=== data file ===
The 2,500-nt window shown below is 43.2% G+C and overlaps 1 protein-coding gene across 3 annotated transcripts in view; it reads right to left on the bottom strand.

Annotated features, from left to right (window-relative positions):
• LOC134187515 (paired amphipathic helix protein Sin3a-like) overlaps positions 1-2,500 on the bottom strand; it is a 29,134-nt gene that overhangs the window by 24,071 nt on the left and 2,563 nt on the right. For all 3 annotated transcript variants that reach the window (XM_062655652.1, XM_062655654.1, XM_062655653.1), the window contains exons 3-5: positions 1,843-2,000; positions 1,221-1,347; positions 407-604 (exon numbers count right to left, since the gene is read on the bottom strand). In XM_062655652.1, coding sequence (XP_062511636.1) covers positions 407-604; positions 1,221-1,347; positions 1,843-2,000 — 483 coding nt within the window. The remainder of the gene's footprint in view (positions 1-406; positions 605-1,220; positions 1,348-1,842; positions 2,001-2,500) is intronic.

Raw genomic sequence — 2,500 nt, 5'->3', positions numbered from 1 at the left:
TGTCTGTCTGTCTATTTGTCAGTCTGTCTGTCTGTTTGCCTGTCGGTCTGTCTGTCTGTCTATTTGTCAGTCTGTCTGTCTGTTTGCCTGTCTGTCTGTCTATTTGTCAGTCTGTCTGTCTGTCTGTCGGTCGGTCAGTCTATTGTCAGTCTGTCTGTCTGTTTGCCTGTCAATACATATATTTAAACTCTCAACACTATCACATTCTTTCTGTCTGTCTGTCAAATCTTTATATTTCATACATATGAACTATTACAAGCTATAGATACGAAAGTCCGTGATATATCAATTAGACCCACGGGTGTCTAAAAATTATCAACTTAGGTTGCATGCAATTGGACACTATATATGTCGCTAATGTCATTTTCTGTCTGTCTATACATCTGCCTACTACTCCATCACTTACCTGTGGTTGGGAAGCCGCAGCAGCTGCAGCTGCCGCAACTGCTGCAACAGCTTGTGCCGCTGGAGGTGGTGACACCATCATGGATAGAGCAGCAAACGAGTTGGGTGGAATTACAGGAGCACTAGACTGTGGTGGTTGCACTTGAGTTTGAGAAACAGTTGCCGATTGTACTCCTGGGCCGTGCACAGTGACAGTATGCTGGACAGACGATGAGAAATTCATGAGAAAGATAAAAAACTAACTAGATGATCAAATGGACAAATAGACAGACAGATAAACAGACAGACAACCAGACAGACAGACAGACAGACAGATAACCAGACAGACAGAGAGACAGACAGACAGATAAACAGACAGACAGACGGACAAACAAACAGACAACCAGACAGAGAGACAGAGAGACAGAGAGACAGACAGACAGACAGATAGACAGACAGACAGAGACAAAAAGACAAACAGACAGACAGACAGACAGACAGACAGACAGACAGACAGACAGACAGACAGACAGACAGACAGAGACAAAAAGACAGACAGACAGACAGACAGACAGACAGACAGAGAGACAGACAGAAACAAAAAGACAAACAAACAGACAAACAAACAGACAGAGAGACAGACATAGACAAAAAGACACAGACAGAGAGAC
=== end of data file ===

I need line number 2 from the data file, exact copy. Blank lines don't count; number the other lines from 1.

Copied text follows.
Annotated features, from left to right (window-relative positions):